This is a somewhat roundabout way to get to a discussion about the potjie, the braai and the Gatsby, and the belief that they set South Africans apart.
An old friend whom I haven’t seen for a couple of decades once told me that I could never be a chef. This friend enjoyed the two or three dishes I had prepared over a week or so — one of which was for a dinner party of about 10 people — but, he said, I lacked consistency. He explained that people returned to restaurants for particular dishes and expected them to be the same every time. He was right, but I was not wrong.
The great thing about the preparation of food is its variability; changes and adaptations based on what is affordable, accessible, and on personal tastes. I hated cabbage when I was a prepubescent lad, especially when it was on sandwiches the next day, yet bobbejaan in kombers (cabbage roll) is one of my favourite dishes, and red cabbage is a delight in stir-fries and salads. The best cabbage rolls I have had were in the former Yugoslavia, in Romania, and in Bulgaria (in the home of a self-declared ethnic-Turkish family); the most surprising one — after believing for years that it was “a coloured thing” — was at Mi-Vami in Hillbrow in the early 1980s.
Food, and particular dishes, are sometimes presented as identity markers and cultural artefacts, and are considered by ethnic purists as the “property” of a people, as if identity, culture and ethnicity are all fixed. I say this knowing that it was my interest in Yiddish culture that first introduced me to Eastern European cabbage rolls. Nonetheless, I have difficulty accepting the belief that any culture (often a byword among more conservative people for race) owns particular dishes or that one group invented a certain dish, and that particular “culture” does it best.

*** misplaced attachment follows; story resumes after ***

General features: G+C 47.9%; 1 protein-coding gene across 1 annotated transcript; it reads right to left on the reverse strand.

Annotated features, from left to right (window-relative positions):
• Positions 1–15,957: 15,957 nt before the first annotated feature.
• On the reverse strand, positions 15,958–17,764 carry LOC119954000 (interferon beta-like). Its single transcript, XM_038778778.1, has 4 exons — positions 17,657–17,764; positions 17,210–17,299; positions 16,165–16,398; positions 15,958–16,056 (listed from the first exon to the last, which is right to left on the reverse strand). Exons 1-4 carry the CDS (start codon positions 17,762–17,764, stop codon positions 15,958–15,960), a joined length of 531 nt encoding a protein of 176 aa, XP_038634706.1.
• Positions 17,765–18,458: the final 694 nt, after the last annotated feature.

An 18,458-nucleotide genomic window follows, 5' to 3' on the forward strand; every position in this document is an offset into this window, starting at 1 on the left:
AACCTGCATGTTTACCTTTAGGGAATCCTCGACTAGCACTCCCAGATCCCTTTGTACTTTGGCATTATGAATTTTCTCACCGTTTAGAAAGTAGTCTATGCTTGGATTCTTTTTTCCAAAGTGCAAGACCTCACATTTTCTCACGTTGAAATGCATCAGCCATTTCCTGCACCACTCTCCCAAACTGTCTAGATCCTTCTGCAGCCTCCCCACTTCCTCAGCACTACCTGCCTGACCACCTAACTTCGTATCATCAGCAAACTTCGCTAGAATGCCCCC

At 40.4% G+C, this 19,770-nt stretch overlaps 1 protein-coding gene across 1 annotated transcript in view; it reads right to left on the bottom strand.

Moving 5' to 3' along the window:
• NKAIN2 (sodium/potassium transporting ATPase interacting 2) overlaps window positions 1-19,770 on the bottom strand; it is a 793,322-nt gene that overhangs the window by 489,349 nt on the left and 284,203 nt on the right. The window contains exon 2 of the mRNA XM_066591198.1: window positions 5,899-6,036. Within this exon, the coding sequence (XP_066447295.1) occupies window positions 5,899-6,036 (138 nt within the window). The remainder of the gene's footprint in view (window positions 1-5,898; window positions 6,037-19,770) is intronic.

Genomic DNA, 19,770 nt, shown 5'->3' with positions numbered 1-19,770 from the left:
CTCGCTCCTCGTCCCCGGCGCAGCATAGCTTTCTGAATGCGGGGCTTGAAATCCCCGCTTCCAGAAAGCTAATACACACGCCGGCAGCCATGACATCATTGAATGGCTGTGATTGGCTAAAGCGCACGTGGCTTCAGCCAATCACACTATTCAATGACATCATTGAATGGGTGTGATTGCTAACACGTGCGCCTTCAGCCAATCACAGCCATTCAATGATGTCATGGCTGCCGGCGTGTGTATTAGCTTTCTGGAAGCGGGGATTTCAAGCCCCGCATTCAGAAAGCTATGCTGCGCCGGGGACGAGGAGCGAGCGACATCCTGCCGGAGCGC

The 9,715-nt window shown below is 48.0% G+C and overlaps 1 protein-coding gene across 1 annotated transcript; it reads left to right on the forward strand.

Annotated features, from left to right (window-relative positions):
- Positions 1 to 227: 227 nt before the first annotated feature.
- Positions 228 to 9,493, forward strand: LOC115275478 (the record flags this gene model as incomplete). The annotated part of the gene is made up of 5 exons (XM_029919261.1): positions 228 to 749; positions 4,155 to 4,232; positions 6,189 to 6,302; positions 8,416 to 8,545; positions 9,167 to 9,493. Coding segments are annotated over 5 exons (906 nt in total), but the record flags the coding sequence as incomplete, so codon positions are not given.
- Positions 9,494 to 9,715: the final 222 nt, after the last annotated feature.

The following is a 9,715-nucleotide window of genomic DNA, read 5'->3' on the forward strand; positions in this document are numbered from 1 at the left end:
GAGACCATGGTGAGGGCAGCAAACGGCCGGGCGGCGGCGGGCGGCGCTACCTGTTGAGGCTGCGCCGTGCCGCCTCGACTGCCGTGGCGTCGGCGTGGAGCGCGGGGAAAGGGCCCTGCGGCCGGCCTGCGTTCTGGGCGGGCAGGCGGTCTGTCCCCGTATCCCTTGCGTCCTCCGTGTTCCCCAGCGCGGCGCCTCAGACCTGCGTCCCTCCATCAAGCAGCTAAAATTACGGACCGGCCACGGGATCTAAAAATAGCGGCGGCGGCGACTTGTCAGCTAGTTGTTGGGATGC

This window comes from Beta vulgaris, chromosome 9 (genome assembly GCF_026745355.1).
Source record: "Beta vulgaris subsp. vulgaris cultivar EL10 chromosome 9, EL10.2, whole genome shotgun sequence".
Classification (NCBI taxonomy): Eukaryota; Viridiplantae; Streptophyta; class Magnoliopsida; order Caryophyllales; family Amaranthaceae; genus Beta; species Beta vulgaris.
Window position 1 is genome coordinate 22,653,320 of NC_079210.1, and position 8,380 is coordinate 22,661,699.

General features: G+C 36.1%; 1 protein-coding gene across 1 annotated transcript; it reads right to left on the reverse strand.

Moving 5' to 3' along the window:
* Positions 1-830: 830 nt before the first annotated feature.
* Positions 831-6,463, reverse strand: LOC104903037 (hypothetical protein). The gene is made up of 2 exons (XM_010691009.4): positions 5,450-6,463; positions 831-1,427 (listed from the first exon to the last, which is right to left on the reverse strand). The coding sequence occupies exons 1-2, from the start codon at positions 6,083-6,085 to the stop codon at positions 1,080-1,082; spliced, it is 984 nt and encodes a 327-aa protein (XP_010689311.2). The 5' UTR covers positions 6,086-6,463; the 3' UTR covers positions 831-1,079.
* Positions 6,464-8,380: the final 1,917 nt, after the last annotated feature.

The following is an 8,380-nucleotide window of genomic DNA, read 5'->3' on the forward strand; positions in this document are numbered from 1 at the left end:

I should add that I have no intention of telling people what their culture is or what it should be. It is laziness, expediency and intellectual desperation to make up cultures as you go along in an era when, for better or for worse, we are marked by the search for home and a sense of belonging. There are very few among us who do not feel a sense of belonging when the smell of freshly baked bread wafts across a room.
The fallacy of food as ethnic property
Food has become, or perhaps always has been, a marker of ethnic or racial stereotyping and expedience, while particular dishes are presented with cultural pride. The idea of a French cuisine gets slipped unconsciously into discussions of food. There are, of course, unique aspects of French cuisine that may be admirable, but the social and political-economic transition from the mediaeval era, through feudalism and into the modern era is much more interesting.
For what it’s worth, there is probably a rich history of imperial Rome’s influence on early French cuisine, which has been reproduced in the modern era. I should add that I know nothing specific about the Roman Empire’s culinary traditions. However, when I read about the greed and gluttony among contemporary elites, the Bacchanalia festivities of the Greco-Roman era come to mind.
We persist, though, and insist on racial, ethnic or cultural supremacy. In Al-Quds, a settler, formerly from Cape Town, once told me that “Israeli hummus” was “the best”. I have heard the same claims in Greece as I have in any of the Arab restaurants and cafes down Edgeware Road in London. The Moroccans and Tunisians would have us believe they make the best couscous dishes. The best couscous I have had was in Spain. It’s hard to keep up.
In East London, someone explained how skop (sheep’s head) was “a Xhosa tradition”. I have also seen it served in Jozini. And in Reykjavik, I saw sheep’s head blister-packed and sold “to go” in a shop in a bus terminal. When I was growing up, sheep’s meat was referred to as mutton. In Mogadishu, goat’s meat was called “mutton”. I always imagined that the offal we ate when I was growing up, especially tripe, was unique to “us coloureds” until I learnt about mogodu (tripe in the Eastern Cape) and trippa con fagioli (tripe and beans), and fried tripe in northern Italy.
All of this notwithstanding, and for as long as one cares to remember, foods have been defined culturally with an attendant sense of pride, exclusivity and exception. This may not be entirely benign. At the extremes, social control is exercised through food by religion. It is, significantly, also an indicator of class, of privilege, poverty and wealth.